Andersen: Independence Day for veterans
Col. Dick Merritt recalls how Vietnam veterans were pelted with water balloons the first time he marched in the Aspen Fourth of July parade some 20 years ago. After leaving the Marine Corps, Merritt had a hard time admitting he was a Vietnam veteran.
Many Vietnam vets have felt the same stigma that stung Merritt. They refused to acknowledge their service for fear of being vilified from the taint of an unpopular war. Many vets, like Dan Glidden, were draftees who had little choice.
Glidden, who serves on the Huts for Vets board along with Merritt, describes a painful homecoming.
“Veterans today have it much better than we did,” says Glidden, an Aspen police officer.
“When I came home, I got this,” he says, demonstrating the double-middle-finger salute.
For Glidden and thousands of other Vietnam vets, you either served, fled to Canada or faced a jail sentence. These same draftees endured unimaginable trials in Vietnam. Being spit upon when they came home was the final ignominy.
Contemporary veterans of Iraq and Afghanistan sometimes qualify Glidden’s remark. They are not spat upon, but they are ignored and forgotten. Both are indelible humiliations.
In Aspen and the Roaring Fork Valley today, things are different. Here, thanks to veteran activists like Merritt, Glidden and others, veterans of all wars walk with pride in the Aspen parade, saluting to standing ovations from cheering crowds.
Meanwhile, many of the younger veterans have yet to gain their independence from the trauma of war and the long-term costs they pay as psychological dividends to the military-industrial complex. The average suicide rate among veterans is 22 per day. That grim statistic speaks to despair, isolation and an inexorable sense of futility.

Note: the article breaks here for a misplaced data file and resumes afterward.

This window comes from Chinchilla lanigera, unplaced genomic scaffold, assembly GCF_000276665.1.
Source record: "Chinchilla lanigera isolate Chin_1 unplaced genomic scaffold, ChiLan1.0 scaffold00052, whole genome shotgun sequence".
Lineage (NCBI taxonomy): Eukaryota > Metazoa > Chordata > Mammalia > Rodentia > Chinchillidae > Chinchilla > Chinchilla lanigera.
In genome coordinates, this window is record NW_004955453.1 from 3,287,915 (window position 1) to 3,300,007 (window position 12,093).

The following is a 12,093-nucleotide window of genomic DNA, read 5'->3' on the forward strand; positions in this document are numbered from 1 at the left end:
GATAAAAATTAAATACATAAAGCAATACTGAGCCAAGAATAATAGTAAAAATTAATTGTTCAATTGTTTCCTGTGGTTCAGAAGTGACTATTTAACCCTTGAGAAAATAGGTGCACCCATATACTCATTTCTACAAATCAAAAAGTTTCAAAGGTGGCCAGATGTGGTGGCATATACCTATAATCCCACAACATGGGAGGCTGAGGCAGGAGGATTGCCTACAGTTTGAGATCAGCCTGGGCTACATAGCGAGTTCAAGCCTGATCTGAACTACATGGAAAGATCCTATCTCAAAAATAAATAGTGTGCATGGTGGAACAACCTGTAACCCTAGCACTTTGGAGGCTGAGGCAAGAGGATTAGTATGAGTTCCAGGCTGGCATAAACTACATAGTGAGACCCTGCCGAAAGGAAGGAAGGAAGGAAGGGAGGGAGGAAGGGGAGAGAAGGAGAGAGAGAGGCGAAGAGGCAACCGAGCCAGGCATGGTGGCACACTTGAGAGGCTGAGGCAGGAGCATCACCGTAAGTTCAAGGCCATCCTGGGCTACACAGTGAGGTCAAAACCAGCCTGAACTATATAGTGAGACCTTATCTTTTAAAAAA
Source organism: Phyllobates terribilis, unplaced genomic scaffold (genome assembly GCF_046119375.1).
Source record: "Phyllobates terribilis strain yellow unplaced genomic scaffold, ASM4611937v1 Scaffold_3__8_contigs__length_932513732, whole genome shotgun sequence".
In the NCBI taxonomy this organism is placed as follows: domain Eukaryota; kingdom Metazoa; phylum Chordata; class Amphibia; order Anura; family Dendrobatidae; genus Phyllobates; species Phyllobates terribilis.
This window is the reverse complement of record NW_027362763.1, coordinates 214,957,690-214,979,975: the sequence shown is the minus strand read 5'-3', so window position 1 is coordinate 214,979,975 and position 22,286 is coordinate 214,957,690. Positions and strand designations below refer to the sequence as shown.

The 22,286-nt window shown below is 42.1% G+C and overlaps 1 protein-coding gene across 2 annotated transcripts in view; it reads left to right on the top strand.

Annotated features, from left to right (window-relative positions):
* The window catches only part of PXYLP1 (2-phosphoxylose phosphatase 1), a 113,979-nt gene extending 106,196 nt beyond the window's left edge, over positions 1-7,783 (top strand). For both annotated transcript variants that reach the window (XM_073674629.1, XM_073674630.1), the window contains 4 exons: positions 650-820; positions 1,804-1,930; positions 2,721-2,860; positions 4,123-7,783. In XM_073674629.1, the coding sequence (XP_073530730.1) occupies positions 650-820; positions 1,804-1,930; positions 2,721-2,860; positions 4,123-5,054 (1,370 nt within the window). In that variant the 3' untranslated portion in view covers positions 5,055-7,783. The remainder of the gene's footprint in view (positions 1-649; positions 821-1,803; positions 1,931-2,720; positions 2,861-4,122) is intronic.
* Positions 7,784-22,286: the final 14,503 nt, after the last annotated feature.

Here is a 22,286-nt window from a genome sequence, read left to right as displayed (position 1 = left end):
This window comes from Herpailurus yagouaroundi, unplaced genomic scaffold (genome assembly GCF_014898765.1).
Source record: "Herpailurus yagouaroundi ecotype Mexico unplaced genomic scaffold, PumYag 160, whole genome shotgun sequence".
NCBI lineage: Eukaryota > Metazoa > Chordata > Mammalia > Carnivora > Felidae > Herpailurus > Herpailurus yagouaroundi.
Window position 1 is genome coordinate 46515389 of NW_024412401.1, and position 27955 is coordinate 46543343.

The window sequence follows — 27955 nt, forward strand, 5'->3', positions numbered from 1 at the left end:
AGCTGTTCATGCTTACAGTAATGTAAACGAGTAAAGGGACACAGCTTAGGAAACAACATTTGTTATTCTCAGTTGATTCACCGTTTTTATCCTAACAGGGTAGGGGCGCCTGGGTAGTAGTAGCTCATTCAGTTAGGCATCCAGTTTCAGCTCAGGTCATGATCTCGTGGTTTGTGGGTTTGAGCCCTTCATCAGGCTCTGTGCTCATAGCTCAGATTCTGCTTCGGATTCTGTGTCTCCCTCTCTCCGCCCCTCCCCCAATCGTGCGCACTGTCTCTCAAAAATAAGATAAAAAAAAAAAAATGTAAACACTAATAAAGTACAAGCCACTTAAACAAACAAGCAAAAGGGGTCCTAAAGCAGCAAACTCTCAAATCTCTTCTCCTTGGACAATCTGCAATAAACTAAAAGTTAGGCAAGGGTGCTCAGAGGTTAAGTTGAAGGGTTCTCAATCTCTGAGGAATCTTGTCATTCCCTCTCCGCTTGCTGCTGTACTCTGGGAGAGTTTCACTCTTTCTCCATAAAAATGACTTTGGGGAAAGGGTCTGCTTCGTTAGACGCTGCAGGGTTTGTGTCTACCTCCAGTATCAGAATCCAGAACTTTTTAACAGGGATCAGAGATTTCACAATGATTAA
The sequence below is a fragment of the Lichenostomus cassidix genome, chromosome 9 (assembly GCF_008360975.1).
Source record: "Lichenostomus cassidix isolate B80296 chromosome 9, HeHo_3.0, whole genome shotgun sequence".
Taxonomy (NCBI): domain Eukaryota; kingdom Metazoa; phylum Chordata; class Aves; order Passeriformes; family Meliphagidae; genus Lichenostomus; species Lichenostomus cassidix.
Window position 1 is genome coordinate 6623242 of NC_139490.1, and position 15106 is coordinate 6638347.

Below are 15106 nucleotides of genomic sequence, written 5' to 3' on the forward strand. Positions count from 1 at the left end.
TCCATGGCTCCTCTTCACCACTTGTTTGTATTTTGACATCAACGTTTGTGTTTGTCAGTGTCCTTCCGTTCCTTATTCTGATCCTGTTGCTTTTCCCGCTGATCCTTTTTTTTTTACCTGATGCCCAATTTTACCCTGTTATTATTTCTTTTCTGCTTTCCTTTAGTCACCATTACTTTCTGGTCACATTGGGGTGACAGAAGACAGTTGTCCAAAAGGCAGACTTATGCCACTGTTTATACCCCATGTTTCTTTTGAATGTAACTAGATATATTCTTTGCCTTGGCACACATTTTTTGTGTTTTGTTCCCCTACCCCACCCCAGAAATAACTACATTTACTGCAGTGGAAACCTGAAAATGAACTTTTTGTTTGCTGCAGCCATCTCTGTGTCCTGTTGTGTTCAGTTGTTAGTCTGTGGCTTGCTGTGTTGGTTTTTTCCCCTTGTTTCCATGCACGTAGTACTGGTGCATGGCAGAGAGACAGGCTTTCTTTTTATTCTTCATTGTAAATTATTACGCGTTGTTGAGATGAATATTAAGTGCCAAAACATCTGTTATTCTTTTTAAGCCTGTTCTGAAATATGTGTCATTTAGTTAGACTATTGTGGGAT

Many of these veterans signed up for the military before they had finished high school. A high percentage did so as true patriots or as legacy soldiers who honored their family forebears. One veteran told me that his male ancestors served in every major military conflict in American history — including the Revolutionary War.
As young men and women, these veterans moved from parental authority to school authority to military authority. Only after separating from service did they have to face living on their own. Not only do they struggle with mission and purpose without the support of their fellow soldiers, but many end up alone in a world that shows no care or understanding for what they’ve sacrificed.
At Huts for Vets, we bring veterans together in the wilderness for an opportunity to “normalize” their experiences, to realize that others share the stories they all need to tell. This summer, we’re empowering 10 Huts for Vets alumni to serve as wilderness guides and trip leaders through our programs at the 10th Mountain Huts.
One of our alums is a Special Forces veteran who served 12 years in Afghanistan. Jon just completed his first year studying philosophy at St. John’s College in Santa Fe, New Mexico. He will return in July to co-moderate a men’s program at Margy’s Hut along with another alumnus, Tony, a former paratrooper who is dedicating himself to studying veteran psychology.
An alumna from last year, Emily Vorland, was recently featured in a two-page spread in Time magazine describing the sexual harassment she endured in the military. Emily will return this summer to share her experiences and insights with other women veterans who have suffered the same.
Our goal at Huts for Vets is to create teams of veterans to run our programs with a vet-to-vet approach that our team psychologist, Dr. Gerald Alpern, endorses in his new book, “Vets for Vets.” Alpern describes the incomparable healing that can come from veterans helping other veterans as counselors and peer mentors.
In our fourth year, Huts for Vets is gearing up for our biggest-ever summer. We will take more than 50 veterans into the wilderness to the 10th Mountain Huts. A prestigious Chairman’s Grant, recently bestowed by the National Endowment for the Humanities, will help us with this mission.
So give a cheer for veterans on the Fourth, and let them know you care. And if you meet Merritt and Glidden, give them a salute!
Paul Andersen’s column appears Mondays. He may be reached at firstname.lastname@example.org.
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